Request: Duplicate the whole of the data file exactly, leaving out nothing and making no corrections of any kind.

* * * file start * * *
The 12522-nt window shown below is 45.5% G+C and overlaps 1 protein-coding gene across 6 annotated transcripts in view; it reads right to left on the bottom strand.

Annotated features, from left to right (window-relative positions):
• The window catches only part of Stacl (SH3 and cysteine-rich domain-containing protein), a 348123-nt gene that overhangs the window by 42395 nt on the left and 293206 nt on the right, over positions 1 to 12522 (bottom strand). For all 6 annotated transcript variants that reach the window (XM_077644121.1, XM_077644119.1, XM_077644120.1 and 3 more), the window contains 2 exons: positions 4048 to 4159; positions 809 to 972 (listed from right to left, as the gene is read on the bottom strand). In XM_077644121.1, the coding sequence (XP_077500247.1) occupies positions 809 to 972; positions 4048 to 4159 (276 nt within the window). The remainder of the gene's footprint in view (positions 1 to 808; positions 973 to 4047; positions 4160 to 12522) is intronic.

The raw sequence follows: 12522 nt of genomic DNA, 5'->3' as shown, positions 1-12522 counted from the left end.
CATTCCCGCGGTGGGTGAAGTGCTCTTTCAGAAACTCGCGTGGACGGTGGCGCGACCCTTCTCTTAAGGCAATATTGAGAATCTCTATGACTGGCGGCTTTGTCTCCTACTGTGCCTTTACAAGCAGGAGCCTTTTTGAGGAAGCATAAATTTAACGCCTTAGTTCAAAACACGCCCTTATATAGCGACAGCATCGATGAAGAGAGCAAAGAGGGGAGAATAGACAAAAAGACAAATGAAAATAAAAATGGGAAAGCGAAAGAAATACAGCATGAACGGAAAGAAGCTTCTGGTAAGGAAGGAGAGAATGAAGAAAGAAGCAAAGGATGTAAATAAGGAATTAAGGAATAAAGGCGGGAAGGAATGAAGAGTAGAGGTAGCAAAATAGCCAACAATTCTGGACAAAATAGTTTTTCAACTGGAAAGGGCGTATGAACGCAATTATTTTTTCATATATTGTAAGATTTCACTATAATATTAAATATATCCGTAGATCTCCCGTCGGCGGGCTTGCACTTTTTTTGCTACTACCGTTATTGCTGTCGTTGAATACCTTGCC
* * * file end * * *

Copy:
The 12522-nt window shown below is 45.5% G+C and overlaps 1 protein-coding gene across 6 annotated transcripts in view; it reads right to left on the bottom strand.

Annotated features, from left to right (window-relative positions):
• The window catches only part of Stacl (SH3 and cysteine-rich domain-containing protein), a 348123-nt gene that overhangs the window by 42395 nt on the left and 293206 nt on the right, over positions 1 to 12522 (bottom strand). For all 6 annotated transcript variants that reach the window (XM_077644121.1, XM_077644119.1, XM_077644120.1 and 3 more), the window contains 2 exons: positions 4048 to 4159; positions 809 to 972 (listed from right to left, as the gene is read on the bottom strand). In XM_077644121.1, the coding sequence (XP_077500247.1) occupies positions 809 to 972; positions 4048 to 4159 (276 nt within the window). The remainder of the gene's footprint in view (positions 1 to 808; positions 973 to 4047; positions 4160 to 12522) is intronic.

The raw sequence follows: 12522 nt of genomic DNA, 5'->3' as shown, positions 1-12522 counted from the left end.
CATTCCCGCGGTGGGTGAAGTGCTCTTTCAGAAACTCGCGTGGACGGTGGCGCGACCCTTCTCTTAAGGCAATATTGAGAATCTCTATGACTGGCGGCTTTGTCTCCTACTGTGCCTTTACAAGCAGGAGCCTTTTTGAGGAAGCATAAATTTAACGCCTTAGTTCAAAACACGCCCTTATATAGCGACAGCATCGATGAAGAGAGCAAAGAGGGGAGAATAGACAAAAAGACAAATGAAAATAAAAATGGGAAAGCGAAAGAAATACAGCATGAACGGAAAGAAGCTTCTGGTAAGGAAGGAGAGAATGAAGAAAGAAGCAAAGGATGTAAATAAGGAATTAAGGAATAAAGGCGGGAAGGAATGAAGAGTAGAGGTAGCAAAATAGCCAACAATTCTGGACAAAATAGTTTTTCAACTGGAAAGGGCGTATGAACGCAATTATTTTTTCATATATTGTAAGATTTCACTATAATATTAAATATATCCGTAGATCTCCCGTCGGCGGGCTTGCACTTTTTTTGCTACTACCGTTATTGCTGTCGTTGAATACCTTGCC